I’ve been fortunate that social media has actually helped my moves to both New York and London. When I first moved from Maryland to New York, the only reason I knew people in New York was because I had a pretty big presence in social media. I could use that to meet people in a different city, so my transition from Maryland was not as difficult. The same thing has happened moving to London, I knew a few people from here, and once I arrived they helped me meet others. It’s been crazy meeting people who follow my work on social media in London — you realize that creative ideas today have the potential to be global instantly.

On London inspiration

I went to a really nice show at the Serpentine Gallery in Kensington Gardens. They had a show that Kay Watson put together, really interesting work worth checking out there. I find a lot of inspiration walking around and people watching in Brixton, checking out the African and Caribbean culture there. The shops are all super colorful. It’s also the area closest to me that has black hair products.

Above: Myles' photography project featuring black people with dyed hair. Featured above, Sebastian, a model from New York. Below: Portrait by Myles Loftin of his Grandmother in the USA.

On recent projects from New York to London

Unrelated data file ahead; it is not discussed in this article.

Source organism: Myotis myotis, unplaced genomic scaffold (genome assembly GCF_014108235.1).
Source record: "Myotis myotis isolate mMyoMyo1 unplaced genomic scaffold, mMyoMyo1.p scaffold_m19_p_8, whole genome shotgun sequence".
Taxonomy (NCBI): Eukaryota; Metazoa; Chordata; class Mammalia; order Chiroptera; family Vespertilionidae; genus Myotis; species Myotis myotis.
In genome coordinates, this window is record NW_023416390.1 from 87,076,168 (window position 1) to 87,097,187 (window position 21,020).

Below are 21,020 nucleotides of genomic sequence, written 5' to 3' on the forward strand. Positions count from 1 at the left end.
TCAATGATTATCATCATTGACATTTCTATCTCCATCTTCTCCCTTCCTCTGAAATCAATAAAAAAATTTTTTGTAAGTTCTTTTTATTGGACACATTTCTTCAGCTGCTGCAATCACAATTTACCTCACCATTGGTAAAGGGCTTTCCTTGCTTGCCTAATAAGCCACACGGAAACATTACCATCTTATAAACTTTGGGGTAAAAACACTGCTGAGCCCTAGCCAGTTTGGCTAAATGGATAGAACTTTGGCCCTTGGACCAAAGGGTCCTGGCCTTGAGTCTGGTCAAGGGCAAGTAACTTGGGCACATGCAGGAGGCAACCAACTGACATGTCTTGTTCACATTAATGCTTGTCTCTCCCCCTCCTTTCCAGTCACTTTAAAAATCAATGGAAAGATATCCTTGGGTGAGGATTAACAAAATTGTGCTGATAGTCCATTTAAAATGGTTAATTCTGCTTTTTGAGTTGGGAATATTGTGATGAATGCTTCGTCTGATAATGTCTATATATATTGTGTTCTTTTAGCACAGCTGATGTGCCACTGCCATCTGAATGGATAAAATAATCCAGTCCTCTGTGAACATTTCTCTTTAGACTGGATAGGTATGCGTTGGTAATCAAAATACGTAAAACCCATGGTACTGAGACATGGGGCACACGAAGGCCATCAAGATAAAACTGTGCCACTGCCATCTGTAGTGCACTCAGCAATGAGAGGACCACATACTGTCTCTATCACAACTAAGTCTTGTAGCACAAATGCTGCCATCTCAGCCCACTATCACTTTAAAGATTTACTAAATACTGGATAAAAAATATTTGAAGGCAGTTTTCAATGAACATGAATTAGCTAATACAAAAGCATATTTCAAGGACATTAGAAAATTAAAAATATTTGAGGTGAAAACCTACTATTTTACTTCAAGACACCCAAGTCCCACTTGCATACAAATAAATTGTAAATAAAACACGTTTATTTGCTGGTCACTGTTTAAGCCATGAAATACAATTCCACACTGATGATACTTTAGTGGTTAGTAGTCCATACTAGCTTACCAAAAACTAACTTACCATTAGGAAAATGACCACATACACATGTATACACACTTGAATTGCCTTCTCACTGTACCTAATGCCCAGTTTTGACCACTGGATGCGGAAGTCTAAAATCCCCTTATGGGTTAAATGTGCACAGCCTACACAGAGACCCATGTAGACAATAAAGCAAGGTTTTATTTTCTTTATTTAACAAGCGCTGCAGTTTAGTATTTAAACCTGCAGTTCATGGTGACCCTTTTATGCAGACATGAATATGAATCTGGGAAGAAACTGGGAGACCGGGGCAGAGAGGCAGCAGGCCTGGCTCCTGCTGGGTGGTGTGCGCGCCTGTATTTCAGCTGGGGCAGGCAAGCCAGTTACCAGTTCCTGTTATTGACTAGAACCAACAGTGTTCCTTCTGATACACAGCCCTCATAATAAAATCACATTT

I’ve been working on a portrait project in New York, documenting black people with dyed hair. I started shooting in New York and now I’m continuing the project here in London, adding more people. It’s really interesting having the opportunity to include people in a whole different city, to make it a bigger and more diverse project.

I’m also working on a collaboration with a magazine called CRUSH fanzine, doing a monthly instalment with them. The editors send me different words, and I shoot photographs based on the words they send me. They just sent me three words, which I’m taking a photo based on in London. I’m shooting that pretty much throughout my whole time here.

On the motivation behind your hair project

For many people in the black community, hair is an integral part of self expression, confidence and cultural identification. Our relationships to, and the ideas we have about our hair are molded by our experiences, whether they be trips to the braiding salon, the barbershop, conversations with friends and family, or experiences with media. These ideas have been passed down through generations, and have seen change through different trends within pop culture, politics or both. Like the shift from the afro to the high top fade, or the asymmetrical to finger waves, and even the major natural hair movement that is going on right now. Change is always happening.

Within the past few years I’ve noticed a new trend among black hair expression, and that is colorful hair. Several black teens and twentysomethings (including me) have made the decision to tint their kinks and curls various shades of red, green, blue, pink, and even combinations of these and other colors of the rainbow. I think that, for a long time, colorful hair was written off as a ‘white thing’, something only for alternative white kids. Now, that idea has been destroyed by a generation of young people that continues to reject norms, and express their identity unapologetically.